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Former MPSC chairman alleges regional bias in selection of officers


mpscNagpur: Former MPSC Chairman Sudhir Thakre in a letter to erstwhile Maharashtra Governor has alleged discrimination against eligible youths from Vidarbha region in the recruitment process for vacancies in officers’ cadre.

In a letter dated February 4, Thakre had pointed out to then Maharashtra Governor Sankaranarayanan the “injustice” meted out to Vidarbha youths by the Maharashtra Public Service Commission.

He noted that this discrimination was on for long and needed to be corrected by the Governor through special powers bestowed on him by Article 371 (2) so as to restore regional balance in employment opportunities.

Thakre demitted office in March after his two-year stint as the MPSC Chairman.

Thakre gave year-wise statistics of Grade ‘A’ officers selected by the MPSC since 2010, showing that candidates from five districts of Pune revenue division accounted for over 50 per cent of the selections, according to Madhukar Kimmatkar, former Minister of State for Finance, Law and Judiciary.

Aspirants from six districts of Nagpur division got a poor share of only 2-6.6 per cent and that of Amravati slightly more with 7.2 percent. Aurangabad fared relatively better with 23.2 per cent while Nashik was at 10.04 per cent.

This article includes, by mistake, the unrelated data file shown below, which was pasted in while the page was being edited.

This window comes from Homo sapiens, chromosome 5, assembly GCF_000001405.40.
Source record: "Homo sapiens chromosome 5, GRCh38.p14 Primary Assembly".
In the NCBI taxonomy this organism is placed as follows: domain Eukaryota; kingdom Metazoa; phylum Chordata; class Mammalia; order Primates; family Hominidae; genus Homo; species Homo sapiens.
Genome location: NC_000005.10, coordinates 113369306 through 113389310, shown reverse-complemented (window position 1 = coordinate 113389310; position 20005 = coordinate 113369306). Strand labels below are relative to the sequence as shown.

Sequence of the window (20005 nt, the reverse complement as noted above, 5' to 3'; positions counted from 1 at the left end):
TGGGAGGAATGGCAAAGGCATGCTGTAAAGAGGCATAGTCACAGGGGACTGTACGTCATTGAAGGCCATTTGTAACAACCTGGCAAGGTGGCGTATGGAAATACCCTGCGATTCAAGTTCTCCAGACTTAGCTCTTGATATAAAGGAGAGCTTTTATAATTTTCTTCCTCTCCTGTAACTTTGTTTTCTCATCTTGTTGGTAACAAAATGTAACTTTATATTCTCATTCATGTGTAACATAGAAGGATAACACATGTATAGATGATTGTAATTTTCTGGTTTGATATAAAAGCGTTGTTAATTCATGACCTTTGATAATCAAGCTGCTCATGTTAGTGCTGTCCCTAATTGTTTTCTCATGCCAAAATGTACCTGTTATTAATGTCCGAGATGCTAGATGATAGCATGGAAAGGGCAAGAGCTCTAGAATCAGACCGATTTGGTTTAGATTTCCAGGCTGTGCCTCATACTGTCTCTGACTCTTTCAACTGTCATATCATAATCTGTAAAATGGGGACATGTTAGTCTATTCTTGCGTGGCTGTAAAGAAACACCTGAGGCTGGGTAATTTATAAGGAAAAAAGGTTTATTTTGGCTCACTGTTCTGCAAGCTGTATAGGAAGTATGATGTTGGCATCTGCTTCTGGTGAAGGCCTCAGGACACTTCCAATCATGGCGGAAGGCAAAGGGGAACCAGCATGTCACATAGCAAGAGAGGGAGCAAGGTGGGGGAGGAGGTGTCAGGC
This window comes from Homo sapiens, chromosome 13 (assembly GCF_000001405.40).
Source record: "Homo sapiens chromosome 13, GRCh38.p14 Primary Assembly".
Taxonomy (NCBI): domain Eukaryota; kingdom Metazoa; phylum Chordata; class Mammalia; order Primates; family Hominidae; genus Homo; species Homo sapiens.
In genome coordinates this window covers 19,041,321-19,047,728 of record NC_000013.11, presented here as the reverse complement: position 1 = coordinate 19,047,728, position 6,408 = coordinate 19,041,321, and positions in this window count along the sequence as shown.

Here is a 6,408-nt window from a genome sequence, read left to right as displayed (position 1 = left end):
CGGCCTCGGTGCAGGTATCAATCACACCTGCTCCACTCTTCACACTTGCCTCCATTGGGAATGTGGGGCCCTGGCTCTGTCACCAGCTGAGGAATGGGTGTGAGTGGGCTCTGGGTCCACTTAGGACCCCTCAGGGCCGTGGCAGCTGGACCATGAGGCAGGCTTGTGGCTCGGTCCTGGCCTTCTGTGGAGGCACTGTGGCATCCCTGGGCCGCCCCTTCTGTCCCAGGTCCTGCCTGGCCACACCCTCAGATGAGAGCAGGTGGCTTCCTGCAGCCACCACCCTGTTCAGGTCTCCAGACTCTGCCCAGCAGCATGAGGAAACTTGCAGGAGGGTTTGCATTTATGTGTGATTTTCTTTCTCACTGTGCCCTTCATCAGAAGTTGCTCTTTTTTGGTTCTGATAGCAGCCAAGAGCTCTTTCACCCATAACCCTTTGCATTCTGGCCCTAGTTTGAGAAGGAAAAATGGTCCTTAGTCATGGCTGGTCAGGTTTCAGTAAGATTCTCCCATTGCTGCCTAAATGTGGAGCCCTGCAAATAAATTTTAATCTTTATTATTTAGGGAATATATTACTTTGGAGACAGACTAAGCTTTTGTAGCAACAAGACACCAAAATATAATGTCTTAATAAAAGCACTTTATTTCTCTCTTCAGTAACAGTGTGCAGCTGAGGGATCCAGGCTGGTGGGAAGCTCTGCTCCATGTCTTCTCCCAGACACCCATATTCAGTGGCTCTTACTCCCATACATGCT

Konkan region had a low share of 6.4 per cent. This would mean that when it comes to merit, no one comes close to Pune, Thakre said in the letter.

The MPSC conducts competitive exams for 108 cadres. Most of the selections are confined to Grade ‘A’ officer posts like Deputy Collector, Deputy Superintendent of Police, Assistant Sales Tax Commissioner, Deputy Registrar of Cooperative Societies and others.

Grade ‘B’ posts include block development officers, chief officers of municipal corporation/councils etc while Grade ‘C’ has police inspectors.

Annually, an average of 5,000 officers are recommended by MPSC through the selection process in these grades.

Thakre, in his letter, stressed that the mismatch in selection for public services between Pune vis-a-vis other areas like Nagpur, Amravati and Konkan portends social, administrative and to an extent political consequences in the total developmental and welfare fabric of the state.

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